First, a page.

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Permaculture Principle 4: Apply self-regulation & accept feedback

By Tim Sonder, Education Chair

This principle requires us to be open, to see and accept both the reality of the result of our actions (or inactions) and listen to and consider criticism from others.

It requires us to go back to Principle 1— and once again really observe and interact.

Self-regulation is something natural systems do without “thinking.” They must change to match the reality around them, and we can model our behavior on that natural feedback loop.

Permaculture Principle #2: Catch and Store Energy

By Tim Sonder, Education Chair

"Make hay while the sun shines"

This principle deals with the capture and storage of energy, within the environment, buildings and even society.

Energy is fleeting and essential for life systems and society. Capture it now, so you can use it (or have it) later.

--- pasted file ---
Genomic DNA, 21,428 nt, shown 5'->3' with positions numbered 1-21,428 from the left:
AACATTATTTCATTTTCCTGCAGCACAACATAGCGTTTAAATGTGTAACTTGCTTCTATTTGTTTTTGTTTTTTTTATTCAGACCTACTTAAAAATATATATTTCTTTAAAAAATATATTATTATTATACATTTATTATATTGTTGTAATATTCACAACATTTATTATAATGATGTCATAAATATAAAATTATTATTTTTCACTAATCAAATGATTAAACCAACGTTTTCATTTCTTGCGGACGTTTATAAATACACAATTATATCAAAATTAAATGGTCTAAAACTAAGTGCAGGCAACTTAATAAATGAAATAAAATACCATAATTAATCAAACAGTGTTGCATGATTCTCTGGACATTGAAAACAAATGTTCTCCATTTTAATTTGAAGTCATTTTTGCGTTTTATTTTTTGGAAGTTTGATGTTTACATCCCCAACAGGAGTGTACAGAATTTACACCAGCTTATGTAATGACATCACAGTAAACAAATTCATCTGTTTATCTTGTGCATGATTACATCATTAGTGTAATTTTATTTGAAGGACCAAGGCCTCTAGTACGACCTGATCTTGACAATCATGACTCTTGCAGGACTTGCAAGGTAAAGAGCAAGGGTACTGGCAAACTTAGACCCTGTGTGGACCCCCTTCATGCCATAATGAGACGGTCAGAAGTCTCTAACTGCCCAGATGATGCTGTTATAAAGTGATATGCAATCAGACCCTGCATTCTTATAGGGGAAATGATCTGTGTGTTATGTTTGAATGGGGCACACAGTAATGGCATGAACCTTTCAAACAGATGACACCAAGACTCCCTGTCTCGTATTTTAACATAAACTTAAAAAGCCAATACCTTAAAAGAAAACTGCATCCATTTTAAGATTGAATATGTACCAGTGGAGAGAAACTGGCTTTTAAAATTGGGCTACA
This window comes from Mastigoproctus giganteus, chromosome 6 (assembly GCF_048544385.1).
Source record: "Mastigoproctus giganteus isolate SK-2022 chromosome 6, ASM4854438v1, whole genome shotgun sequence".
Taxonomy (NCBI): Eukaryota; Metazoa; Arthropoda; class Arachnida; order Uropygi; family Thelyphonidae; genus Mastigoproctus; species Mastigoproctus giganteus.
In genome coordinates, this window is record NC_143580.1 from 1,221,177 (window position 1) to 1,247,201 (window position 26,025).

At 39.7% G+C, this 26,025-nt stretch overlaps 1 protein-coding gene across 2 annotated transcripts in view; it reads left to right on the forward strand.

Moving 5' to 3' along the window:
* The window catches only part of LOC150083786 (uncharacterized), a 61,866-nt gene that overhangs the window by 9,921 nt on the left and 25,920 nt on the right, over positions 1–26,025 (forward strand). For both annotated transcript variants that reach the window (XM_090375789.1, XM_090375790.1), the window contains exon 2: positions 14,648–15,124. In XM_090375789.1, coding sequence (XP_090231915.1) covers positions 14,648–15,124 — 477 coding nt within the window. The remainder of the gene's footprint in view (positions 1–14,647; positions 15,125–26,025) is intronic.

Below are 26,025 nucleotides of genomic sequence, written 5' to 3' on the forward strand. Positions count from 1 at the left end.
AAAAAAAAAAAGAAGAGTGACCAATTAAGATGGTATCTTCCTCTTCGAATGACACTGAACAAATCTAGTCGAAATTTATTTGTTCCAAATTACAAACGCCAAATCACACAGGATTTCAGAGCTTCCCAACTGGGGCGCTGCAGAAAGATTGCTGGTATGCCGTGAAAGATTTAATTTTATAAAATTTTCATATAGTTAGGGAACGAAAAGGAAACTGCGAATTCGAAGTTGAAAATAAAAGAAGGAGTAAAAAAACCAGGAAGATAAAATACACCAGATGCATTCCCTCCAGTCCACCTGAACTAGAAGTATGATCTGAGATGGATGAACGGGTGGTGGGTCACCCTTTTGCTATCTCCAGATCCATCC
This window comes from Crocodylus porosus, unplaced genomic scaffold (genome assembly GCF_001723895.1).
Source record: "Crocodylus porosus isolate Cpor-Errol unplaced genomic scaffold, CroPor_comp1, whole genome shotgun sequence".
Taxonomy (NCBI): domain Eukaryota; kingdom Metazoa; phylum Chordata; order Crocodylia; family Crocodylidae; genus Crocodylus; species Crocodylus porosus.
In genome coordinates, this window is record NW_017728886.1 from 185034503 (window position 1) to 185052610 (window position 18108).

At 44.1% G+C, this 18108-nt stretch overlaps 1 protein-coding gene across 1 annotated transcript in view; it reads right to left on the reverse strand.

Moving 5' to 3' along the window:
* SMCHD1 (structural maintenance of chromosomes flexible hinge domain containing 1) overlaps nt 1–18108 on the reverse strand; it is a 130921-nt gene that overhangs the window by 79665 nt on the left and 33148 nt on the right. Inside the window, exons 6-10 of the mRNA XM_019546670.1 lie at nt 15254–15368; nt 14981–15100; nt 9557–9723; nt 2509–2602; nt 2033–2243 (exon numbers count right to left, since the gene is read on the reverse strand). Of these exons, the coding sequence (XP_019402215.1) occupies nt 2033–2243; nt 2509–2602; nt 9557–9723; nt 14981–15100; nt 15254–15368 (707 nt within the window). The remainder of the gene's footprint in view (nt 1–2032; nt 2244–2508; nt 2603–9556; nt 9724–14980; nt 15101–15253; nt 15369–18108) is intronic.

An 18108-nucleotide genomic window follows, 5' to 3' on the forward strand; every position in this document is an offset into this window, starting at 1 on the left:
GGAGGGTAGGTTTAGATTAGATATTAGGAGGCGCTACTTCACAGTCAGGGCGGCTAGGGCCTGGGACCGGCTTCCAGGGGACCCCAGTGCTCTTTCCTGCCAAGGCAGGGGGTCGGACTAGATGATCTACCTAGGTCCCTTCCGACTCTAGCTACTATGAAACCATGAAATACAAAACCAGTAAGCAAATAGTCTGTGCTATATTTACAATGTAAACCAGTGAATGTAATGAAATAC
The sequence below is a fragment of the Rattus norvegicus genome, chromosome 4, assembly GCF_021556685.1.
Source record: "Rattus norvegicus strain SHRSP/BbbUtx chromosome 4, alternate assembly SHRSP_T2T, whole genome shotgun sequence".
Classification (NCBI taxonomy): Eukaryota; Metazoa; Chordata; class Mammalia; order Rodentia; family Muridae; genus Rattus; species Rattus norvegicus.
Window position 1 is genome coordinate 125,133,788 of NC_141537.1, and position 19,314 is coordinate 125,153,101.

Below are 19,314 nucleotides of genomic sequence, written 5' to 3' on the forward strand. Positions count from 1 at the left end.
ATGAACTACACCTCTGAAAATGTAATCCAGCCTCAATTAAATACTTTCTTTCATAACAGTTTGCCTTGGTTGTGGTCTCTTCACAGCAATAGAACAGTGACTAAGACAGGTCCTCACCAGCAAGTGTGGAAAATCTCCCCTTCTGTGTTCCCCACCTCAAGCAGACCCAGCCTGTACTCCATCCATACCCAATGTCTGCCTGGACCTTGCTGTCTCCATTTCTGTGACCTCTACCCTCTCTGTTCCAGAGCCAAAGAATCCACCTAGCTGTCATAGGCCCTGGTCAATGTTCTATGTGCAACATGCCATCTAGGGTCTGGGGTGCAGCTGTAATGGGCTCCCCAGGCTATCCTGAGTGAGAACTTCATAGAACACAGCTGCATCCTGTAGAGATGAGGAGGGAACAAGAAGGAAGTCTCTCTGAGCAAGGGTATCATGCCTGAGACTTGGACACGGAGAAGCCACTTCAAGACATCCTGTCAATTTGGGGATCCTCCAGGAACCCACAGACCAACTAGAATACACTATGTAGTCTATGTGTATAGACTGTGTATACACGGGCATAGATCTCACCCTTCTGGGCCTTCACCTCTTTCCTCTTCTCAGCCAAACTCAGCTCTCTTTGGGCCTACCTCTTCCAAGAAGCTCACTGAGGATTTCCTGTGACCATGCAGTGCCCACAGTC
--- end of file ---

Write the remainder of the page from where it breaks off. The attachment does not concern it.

This is the true meaning of conservation.

It’s harvest time. When we pick fruit or vegetables we are catching energy. And possibly storing it for later.

Permaculture Primer: An introduction

By Tim Sonder, Education chair

If you have been volunteering with Edible Evanston you have, no doubt, been hearing about “Permaculture.” But what is it?

Most of the techniques applied by those working with permaculture aren’t revolutionary, they are evolutionary. But the way of looking at the world—and I mean that in the broadest sense—often feels revolutionary. Permaculture becomes a way of framing one’s outlook. And that can be applied not just to agriculture, but also to architecture and engineering, to urban planning, and to societal questions.